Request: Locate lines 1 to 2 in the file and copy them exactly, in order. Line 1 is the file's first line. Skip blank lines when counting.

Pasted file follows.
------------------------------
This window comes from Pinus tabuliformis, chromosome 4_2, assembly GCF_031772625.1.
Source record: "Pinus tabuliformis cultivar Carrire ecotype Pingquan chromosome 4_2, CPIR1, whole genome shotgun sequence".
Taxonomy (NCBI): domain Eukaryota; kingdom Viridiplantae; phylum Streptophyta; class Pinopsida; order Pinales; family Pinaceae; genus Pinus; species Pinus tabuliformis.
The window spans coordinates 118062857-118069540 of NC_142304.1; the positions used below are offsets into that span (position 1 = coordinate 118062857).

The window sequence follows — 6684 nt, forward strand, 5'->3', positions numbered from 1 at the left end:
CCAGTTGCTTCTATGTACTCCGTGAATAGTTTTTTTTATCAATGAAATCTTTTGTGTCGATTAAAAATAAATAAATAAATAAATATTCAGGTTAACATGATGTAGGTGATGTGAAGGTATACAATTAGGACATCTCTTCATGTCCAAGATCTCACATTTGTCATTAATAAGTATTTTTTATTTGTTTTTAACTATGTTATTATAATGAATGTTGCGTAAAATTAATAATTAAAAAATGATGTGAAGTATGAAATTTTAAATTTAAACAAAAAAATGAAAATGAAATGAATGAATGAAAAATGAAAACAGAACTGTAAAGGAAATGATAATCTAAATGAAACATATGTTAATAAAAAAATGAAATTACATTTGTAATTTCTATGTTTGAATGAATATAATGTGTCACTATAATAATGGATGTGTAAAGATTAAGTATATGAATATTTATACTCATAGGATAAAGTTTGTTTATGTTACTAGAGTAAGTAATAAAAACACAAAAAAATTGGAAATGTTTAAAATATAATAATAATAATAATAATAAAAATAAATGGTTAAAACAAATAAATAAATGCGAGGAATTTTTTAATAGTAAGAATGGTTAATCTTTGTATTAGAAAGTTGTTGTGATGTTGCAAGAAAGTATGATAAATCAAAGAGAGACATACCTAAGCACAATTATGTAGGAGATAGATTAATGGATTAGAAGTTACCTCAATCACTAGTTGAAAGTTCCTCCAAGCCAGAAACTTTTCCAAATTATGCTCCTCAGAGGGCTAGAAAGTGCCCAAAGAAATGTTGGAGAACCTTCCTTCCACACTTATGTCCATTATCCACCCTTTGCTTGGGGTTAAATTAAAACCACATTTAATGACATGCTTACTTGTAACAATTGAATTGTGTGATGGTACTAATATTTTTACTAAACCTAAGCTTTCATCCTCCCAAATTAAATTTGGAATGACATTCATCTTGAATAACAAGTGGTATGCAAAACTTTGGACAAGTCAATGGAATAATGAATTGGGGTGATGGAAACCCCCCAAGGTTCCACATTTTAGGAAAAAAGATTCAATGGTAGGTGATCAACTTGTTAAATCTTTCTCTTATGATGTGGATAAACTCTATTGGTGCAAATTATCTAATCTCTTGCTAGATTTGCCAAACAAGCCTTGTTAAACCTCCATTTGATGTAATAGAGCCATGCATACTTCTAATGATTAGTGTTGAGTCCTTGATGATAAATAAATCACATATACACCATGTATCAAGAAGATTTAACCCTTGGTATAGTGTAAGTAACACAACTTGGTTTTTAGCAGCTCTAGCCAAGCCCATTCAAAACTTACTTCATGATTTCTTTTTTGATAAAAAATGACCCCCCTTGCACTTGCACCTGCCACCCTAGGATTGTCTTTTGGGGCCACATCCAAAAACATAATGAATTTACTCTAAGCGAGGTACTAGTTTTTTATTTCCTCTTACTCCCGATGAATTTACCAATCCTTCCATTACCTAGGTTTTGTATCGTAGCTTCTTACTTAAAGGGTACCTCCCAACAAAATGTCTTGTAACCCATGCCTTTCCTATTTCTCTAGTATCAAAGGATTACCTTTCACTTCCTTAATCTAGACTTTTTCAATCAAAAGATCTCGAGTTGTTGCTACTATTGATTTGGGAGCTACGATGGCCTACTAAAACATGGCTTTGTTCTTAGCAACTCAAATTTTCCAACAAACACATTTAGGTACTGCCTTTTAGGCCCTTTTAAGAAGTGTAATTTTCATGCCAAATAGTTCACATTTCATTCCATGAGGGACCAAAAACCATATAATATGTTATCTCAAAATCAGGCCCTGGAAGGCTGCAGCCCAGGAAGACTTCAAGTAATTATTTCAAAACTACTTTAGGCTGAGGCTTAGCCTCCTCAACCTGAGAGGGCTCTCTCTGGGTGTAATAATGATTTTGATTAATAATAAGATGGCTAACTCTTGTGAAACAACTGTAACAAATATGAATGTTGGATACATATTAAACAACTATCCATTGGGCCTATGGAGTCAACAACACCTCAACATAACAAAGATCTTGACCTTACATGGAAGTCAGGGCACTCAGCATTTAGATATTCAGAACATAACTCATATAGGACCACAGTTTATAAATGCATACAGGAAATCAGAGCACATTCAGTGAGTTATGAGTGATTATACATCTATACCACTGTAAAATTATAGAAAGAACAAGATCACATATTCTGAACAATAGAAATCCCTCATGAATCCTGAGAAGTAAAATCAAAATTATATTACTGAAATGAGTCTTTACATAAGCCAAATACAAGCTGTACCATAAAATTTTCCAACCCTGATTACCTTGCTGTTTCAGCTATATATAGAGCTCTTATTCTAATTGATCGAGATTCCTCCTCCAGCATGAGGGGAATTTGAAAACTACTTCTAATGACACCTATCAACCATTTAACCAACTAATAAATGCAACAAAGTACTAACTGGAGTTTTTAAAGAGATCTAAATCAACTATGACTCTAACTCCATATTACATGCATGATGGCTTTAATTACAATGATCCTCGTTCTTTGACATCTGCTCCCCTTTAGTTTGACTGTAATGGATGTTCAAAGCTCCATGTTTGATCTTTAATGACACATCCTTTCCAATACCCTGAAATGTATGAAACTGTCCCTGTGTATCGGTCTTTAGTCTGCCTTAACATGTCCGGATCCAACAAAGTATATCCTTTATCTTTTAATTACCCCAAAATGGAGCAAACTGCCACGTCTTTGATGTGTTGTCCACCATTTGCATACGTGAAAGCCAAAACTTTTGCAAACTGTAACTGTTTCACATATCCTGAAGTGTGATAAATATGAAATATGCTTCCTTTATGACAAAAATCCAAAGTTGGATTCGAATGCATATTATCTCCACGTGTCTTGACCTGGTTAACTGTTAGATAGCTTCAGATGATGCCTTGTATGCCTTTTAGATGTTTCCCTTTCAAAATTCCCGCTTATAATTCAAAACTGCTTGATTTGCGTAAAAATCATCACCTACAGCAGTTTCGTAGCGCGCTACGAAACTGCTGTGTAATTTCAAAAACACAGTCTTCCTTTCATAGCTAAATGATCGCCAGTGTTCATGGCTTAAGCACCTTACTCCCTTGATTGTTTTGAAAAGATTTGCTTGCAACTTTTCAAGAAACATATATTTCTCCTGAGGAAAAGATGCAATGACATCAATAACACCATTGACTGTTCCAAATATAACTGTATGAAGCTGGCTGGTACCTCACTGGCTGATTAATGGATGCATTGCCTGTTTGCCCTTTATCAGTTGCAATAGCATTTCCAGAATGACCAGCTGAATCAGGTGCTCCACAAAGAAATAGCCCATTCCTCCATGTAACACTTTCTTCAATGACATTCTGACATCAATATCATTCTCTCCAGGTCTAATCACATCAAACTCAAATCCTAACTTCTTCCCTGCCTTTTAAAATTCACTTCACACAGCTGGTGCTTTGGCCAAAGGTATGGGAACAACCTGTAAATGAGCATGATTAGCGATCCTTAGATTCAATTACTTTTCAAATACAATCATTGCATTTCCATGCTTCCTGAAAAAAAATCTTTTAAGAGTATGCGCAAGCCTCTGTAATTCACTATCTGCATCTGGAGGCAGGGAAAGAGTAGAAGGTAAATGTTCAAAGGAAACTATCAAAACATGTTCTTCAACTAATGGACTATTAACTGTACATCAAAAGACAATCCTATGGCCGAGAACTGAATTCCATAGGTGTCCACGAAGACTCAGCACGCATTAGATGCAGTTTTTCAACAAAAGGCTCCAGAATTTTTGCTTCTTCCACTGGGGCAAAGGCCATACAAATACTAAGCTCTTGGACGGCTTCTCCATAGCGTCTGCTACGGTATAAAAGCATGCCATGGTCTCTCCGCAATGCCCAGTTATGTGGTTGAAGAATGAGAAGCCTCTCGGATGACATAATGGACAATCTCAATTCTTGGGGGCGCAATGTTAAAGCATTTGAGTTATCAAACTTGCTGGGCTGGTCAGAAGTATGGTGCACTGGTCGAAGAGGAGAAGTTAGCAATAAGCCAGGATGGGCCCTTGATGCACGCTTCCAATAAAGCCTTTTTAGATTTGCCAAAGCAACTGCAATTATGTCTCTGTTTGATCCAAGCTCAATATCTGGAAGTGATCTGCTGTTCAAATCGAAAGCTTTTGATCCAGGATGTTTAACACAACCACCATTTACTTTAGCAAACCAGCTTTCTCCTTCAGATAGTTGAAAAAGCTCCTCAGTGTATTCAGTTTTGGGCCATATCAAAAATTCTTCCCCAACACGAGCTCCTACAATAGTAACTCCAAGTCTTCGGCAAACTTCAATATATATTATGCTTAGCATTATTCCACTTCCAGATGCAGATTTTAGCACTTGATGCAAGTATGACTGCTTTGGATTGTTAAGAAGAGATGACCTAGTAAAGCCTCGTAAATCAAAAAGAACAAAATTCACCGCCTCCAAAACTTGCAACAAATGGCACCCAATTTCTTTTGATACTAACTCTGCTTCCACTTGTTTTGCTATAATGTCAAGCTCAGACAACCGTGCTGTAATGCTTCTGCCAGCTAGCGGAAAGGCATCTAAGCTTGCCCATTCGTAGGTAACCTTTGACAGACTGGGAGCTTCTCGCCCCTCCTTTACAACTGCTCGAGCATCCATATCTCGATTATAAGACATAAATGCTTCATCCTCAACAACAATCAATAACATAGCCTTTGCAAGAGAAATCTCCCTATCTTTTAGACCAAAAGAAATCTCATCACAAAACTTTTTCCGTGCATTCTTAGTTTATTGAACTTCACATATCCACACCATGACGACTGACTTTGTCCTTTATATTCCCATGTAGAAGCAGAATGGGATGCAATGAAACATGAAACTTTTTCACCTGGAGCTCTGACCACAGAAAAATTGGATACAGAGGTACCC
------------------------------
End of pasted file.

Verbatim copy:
This window comes from Pinus tabuliformis, chromosome 4_2, assembly GCF_031772625.1.
Source record: "Pinus tabuliformis cultivar Carrire ecotype Pingquan chromosome 4_2, CPIR1, whole genome shotgun sequence".